- The impact of COVID-19 response measures on clients' resettlement and release plans is felt to be:
- Risk of Spreading C-19 if clients are not tested before release to supported accommodation.
- No visits allowed from specialist worker, family or internal prison teams for a client due for release in June. If this continues to be the case closer to the release date, the specialist worker hopes to do a video call for a pre-release housing meeting.
- One client was released before just lockdown and attended temporary accommodation as planned.
- Government guidance on early release of prison residents with less than 2 months sentence means we need to liaise closely with our prison and probation partners to plan accordingly.
- The impact of COVID-19 response measures on clients' support from probation/CRC teams is felt to be:
- Reduced risk of License Breach:
- Probation are seeing clients on doorstep. Client abiding by their licence agreement, though a change to phone call appointments from doorstep visits may impact this.
- Improved engagement with probation via telephone contact for one client due to underlying physical health risk. This client was previously engaging poorly and is likely to be happy not to travel to probation.
- Concern for our partners in offender management due to new ways of working
- Seen by Probation in separate room by probation at their offices and contacted via phone
- The impact of COVID-19 on access and engagement with treatment pathways for clients has largely seen a re-focus on supporting clients with basic needs rather than recovery and mental health support, and a move towards two-weekly instead of daily pickups of substitute opioid prescriptions.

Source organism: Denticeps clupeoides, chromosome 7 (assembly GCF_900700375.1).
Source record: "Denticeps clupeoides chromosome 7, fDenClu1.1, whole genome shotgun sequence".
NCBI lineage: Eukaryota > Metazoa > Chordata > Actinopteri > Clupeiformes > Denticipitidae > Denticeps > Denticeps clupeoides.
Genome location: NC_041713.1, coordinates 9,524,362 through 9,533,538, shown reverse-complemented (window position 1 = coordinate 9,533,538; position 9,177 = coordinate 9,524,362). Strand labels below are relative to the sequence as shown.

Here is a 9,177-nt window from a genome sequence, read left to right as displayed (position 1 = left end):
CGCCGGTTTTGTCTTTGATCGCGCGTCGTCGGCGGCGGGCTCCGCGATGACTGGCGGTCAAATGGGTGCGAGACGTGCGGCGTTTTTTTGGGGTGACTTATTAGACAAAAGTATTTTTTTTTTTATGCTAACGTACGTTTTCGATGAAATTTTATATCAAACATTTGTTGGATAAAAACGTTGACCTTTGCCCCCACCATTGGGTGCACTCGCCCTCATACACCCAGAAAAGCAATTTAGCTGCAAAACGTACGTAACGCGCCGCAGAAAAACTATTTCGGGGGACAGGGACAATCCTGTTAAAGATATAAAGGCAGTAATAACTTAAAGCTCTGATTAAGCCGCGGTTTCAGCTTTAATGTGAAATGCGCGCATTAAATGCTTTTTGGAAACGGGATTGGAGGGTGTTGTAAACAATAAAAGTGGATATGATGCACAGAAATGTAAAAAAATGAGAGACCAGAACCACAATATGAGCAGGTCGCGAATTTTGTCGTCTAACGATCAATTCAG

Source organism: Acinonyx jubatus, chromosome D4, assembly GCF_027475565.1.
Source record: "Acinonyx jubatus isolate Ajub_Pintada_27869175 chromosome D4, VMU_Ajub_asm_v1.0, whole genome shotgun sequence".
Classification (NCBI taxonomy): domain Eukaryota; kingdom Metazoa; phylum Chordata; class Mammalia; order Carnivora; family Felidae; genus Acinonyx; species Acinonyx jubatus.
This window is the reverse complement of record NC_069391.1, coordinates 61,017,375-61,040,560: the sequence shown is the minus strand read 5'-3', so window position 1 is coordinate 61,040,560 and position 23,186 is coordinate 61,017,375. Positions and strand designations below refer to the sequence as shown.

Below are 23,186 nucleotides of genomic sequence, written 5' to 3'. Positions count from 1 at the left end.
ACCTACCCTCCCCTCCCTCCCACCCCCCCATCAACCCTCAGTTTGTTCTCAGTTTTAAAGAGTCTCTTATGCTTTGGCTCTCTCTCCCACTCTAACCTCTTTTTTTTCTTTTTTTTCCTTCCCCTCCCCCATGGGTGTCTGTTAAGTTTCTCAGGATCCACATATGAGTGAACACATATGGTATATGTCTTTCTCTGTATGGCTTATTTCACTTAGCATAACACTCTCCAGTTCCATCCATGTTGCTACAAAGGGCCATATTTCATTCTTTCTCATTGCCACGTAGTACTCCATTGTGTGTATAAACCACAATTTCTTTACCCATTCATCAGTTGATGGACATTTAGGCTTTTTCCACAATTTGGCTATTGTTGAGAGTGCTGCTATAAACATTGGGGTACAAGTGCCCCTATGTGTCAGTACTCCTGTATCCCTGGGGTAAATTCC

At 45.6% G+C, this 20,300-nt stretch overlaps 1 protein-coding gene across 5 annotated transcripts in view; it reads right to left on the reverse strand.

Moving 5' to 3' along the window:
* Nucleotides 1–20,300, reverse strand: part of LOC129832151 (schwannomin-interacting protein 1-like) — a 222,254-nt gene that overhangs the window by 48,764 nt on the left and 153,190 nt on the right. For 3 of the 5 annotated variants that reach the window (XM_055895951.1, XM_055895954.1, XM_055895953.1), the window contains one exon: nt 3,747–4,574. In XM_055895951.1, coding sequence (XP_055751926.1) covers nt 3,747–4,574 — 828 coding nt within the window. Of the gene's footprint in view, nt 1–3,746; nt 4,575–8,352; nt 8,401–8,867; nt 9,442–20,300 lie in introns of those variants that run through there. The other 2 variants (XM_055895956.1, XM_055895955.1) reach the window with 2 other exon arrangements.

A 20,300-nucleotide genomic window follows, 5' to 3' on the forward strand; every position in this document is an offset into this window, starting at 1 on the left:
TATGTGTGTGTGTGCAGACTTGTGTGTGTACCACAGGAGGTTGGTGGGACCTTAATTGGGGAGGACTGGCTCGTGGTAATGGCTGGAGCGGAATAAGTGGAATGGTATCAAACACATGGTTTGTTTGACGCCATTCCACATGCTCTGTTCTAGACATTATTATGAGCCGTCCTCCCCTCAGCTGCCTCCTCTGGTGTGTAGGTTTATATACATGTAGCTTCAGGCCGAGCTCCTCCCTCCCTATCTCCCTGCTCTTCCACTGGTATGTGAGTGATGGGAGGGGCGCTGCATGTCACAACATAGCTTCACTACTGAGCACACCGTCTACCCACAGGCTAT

- The impact on the working practices of services within treatment pathway systems include:
- Pharmacists giving clients methadone to take away rather than daily supervised methadone consumption.
- Prescriptions being issued in two-week batches for some clients who may have once been on daily pick ups
- Staffing levels at some rehabs have led to early client discharges.
- Face to face appointments and support from mental health and substance misuse services being replaced with phone calls and online contact.
- In response to this, workers are feeling:
- Concerned that some clients who have been moved from a daily prescription to a two-weekly prescription are at higher risk of overdose.
- Concerned that a reduction in daily prescription pickups reduces the amount of contact time between clients and support services, thus limiting workers’ ability to fully assess the risks and needs of their clients.
- Services have been quite easy to contact via phone, email, online.